Grenada Prime Minister Tillman Thomas stood before a roomful of world leaders at the United Nations in New York last week and painted a stark picture of how the financial meltdown was threatening his eastern Caribbean island.
Customs revenues, which account for half of the government's budget, have plummeted by at least 25 percent. Tourists vacationing in his Spice Isle have dropped by 20 percent. And $700 million in construction, part of the island's post-Hurricane Ivan rebuilding boom, has ground to a halt.
The financial misery hitting the United States, and spreading across the globe, Thomas said, was plunging tiny Grenada "into widespread poverty."
"Even where we have within our own limited resources attempted to establish fiscal measures to mitigate the impact of the crisis, these measures have proven to be insufficient, if not inadequate," Thomas said at the special summit on the world economy.
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Grenada isn't alone. As leaders of the 15-member Caribbean Community begin a four-day summit in Guyana on Thursday focusing on regional issues from immigration to trade to climate change, coming up with a one-size-fits-all regional plan to protect their already vulnerable economies from peril will top the agenda.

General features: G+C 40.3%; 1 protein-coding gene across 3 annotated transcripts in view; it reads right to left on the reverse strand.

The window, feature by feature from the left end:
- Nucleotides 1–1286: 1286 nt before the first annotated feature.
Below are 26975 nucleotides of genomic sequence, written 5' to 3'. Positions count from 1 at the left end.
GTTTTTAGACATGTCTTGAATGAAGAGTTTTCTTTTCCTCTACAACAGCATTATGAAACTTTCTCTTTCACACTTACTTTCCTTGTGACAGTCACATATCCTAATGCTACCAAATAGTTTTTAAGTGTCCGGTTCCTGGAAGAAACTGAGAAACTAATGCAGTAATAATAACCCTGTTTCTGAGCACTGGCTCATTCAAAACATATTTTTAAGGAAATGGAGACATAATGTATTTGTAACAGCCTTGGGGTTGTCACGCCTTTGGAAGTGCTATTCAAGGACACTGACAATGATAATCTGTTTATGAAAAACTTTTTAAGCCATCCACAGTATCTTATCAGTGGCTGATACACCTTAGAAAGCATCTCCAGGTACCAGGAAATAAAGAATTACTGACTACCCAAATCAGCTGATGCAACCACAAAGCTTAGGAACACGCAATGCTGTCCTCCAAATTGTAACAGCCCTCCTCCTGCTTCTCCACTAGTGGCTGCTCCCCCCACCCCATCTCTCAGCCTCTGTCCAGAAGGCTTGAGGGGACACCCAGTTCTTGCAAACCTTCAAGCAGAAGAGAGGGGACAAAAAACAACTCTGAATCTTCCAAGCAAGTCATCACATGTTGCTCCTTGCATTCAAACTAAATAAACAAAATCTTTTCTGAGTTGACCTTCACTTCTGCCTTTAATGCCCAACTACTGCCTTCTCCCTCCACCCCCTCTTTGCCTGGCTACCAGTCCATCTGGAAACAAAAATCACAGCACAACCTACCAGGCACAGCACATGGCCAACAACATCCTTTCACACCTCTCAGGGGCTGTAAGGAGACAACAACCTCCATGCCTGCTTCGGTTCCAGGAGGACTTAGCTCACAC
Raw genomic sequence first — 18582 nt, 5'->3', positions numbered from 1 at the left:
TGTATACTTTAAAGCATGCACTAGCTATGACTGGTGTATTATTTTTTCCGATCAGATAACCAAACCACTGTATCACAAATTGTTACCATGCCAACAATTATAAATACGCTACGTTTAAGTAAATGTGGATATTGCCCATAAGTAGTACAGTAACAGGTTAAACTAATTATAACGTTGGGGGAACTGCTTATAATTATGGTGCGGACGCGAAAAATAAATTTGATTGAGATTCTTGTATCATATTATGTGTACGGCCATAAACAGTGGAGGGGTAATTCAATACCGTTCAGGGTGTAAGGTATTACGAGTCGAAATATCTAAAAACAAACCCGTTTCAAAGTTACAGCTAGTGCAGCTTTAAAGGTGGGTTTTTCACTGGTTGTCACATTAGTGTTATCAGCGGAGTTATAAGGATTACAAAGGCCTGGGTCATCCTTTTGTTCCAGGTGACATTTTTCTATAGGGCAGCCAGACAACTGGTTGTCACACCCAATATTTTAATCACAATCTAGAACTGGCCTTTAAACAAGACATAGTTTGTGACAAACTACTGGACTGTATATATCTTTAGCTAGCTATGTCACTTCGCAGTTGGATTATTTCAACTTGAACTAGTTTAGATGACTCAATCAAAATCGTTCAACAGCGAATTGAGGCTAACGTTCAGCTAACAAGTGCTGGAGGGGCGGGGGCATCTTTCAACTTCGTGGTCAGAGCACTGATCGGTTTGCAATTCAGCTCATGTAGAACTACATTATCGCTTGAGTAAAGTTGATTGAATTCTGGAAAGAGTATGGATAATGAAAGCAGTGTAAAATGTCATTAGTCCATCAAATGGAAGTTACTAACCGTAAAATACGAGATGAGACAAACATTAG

Once believing they were insulated from the financial crisis gripping the United Kingdom, and their largest trading partner, the United States, Caribbean governments are increasingly worried as remittances decline, foreign investors dwindle and tourism dampens.
In the Bahamas, the decline in U.S. travelers has triggered layoffs at popular hotels while one resort – the Four Seasons in Exuma – shut its doors in May.
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